Eighteenth-century poetry has long been relegated to oblivion. Looked upon as fragmentary and opportunistically encomiastic, eighteenth-century poems remain largely forgotten. Many of the poems analyzed in the present essay are far from representing masterpieces, but as Robert Darnton states, their mediocre character « is no reason to consider them unworthy of serious study »2. I will argue, in fact, that, in contrast to the traditional view, during the eighteenth century poetry was a fundamental and powerful medium. Poems, often oral and occasional in character, were less subject to censorship and thus circulated widely. Consequently, they were a perfect instrument for the diffusion of ideas. The traditional view of the age of the Enlightenment as an era of rationalism, and therefore not poetic, strongly contrasts with the reality of eighteenth-century culture, in which poems and songs were composed for all manner of events (birth, baptism, graduation, marriage, monacation, victory, death) and countless people fancied themselves poets. In this sense, poetry was epidemic3. In this essay, I will argue for the central importance of a particular form of eighteenth-century poetry namely, Masonic poems and songs. Moreover, these poems will illuminate the intimate connection between Freemasonry and the French Revolution, although the largely debunked theory that Freemasonry caused the outbursts of 1789 will not be given serious consideration here. I will present a series of case studies focusing on the semantic history of the core concept of equality. These case studies will, on the one hand, unveil the crucial role that Masonic poetry played in envisaging a new society before the Revolution; and on the other hand will show how the Revolution radically changed Freemasonry, which after the events of 1789 « opened up » and committed itself to the principles of liberté/libertà, égalité/uguaglianza and fraternité/fratellanza. In other words, I intend to underline how the underground poetry of the Freemasons, today largely forgotten, was nonetheless a mighty force in the Voltairean « lutte contre l’infâme », both in France and Italy. Further examples from Italian and French Masonic poetry will show points of comparison and contrast in the development of the concept of equality within Masonic circles before and after the French Revolution.

Poetry and Circulation of Ideas: Freemasonry, Enlightenment, Revolution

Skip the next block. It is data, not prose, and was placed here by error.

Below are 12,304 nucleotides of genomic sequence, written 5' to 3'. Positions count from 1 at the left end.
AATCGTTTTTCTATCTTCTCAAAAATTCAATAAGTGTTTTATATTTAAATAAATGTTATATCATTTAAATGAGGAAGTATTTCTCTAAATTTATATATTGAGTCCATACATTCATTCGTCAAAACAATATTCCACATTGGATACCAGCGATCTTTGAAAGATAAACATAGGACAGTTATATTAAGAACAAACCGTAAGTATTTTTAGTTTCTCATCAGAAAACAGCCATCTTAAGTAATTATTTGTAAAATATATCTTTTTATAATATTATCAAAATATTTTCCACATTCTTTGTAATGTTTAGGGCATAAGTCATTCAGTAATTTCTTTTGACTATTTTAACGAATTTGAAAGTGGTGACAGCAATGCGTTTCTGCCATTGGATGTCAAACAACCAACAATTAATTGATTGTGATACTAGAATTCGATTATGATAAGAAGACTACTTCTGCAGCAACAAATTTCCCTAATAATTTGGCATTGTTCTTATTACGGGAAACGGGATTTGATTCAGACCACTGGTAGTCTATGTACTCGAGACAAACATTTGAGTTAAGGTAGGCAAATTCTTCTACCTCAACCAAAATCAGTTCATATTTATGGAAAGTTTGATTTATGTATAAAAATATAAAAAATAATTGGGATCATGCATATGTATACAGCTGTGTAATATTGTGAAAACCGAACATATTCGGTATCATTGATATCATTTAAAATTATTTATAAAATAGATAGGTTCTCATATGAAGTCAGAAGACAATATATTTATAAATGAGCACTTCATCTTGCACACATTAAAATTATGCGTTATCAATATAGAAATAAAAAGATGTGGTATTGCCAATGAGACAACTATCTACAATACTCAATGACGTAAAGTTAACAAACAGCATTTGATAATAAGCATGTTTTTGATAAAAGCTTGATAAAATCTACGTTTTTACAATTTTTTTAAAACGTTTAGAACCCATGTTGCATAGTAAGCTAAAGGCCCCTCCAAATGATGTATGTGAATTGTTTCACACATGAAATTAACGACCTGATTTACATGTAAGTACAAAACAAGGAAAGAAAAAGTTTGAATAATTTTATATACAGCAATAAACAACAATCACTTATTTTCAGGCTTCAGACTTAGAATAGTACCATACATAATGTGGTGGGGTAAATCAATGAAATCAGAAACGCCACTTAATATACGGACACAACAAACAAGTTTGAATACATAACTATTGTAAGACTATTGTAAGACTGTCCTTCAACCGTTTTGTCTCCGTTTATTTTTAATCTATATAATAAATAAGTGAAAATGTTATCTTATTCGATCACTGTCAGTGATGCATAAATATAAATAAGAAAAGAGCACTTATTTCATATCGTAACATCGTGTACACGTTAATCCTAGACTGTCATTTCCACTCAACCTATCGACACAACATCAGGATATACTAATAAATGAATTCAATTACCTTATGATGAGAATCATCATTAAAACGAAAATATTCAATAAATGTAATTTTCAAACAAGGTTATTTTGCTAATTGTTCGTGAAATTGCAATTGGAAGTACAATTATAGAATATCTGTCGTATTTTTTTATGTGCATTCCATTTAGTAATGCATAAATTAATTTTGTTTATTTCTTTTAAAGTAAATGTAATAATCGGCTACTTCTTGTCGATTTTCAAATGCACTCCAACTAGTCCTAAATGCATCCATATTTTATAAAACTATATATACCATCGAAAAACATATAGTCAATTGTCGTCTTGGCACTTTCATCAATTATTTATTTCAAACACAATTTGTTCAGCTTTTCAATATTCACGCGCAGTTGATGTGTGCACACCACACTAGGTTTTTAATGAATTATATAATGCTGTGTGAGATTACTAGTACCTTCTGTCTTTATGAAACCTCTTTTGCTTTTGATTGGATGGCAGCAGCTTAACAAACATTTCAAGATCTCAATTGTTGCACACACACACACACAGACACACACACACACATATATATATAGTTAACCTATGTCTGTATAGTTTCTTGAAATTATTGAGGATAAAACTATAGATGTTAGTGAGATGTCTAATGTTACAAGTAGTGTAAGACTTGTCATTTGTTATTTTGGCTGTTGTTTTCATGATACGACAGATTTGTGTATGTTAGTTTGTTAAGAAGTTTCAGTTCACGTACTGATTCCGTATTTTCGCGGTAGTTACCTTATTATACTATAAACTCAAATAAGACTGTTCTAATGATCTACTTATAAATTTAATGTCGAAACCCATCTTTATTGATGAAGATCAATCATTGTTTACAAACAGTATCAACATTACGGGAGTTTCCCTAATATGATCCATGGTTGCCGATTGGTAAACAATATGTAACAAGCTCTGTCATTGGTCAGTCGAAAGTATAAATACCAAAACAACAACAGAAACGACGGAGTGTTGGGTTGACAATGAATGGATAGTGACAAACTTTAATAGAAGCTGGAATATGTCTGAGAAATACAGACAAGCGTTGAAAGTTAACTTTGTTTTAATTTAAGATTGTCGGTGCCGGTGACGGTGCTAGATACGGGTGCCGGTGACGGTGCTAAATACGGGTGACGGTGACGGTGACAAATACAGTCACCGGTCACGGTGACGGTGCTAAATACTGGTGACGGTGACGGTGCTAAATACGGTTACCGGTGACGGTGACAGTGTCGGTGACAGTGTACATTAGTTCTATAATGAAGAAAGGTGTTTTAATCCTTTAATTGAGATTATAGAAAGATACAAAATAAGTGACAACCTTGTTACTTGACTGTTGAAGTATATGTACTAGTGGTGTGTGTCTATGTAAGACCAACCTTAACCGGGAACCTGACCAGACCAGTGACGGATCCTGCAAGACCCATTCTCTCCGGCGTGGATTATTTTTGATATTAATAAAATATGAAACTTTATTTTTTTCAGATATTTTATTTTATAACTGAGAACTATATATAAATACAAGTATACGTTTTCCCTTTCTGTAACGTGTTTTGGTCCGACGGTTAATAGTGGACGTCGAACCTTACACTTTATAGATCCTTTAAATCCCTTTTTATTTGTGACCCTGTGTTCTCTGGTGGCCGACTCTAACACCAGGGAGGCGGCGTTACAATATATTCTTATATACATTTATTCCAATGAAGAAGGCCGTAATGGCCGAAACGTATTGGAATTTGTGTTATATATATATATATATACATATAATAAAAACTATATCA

Delogu
2020

Abstract

Eighteenth-century poetry has long been relegated to oblivion. Looked upon as fragmentary and opportunistically encomiastic, eighteenth-century poems remain largely forgotten. Many of the poems analyzed in the present essay are far from representing masterpieces, but as Robert Darnton states, their mediocre character « is no reason to consider them unworthy of serious study »2. I will argue, in fact, that, in contrast to the traditional view, during the eighteenth century poetry was a fundamental and powerful medium. Poems, often oral and occasional in character, were less subject to censorship and thus circulated widely. Consequently, they were a perfect instrument for the diffusion of ideas. The traditional view of the age of the Enlightenment as an era of rationalism, and therefore not poetic, strongly contrasts with the reality of eighteenth-century culture, in which poems and songs were composed for all manner of events (birth, baptism, graduation, marriage, monacation, victory, death) and countless people fancied themselves poets. In this sense, poetry was epidemic3. In this essay, I will argue for the central importance of a particular form of eighteenth-century poetry namely, Masonic poems and songs. Moreover, these poems will illuminate the intimate connection between Freemasonry and the French Revolution, although the largely debunked theory that Freemasonry caused the outbursts of 1789 will not be given serious consideration here. I will present a series of case studies focusing on the semantic history of the core concept of equality. These case studies will, on the one hand, unveil the crucial role that Masonic poetry played in envisaging a new society before the Revolution; and on the other hand will show how the Revolution radically changed Freemasonry, which after the events of 1789 « opened up » and committed itself to the principles of liberté/libertà, égalité/uguaglianza and fraternité/fratellanza. In other words, I intend to underline how the underground poetry of the Freemasons, today largely forgotten, was nonetheless a mighty force in the Voltairean « lutte contre l’infâme », both in France and Italy. Further examples from Italian and French Masonic poetry will show points of comparison and contrast in the development of the concept of equality within Masonic circles before and after the French Revolution.
LES LUMIÈRES DE L'OMBRE : LIBRES PENSEURS, HÉRÉTIQUES, ESPIONS. Exploring the early modern underground: freethinkers, herectics, spies
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Utilizza questo identificativo per citare o creare un link a questo documento: http://hdl.handle.net/10278/3725567
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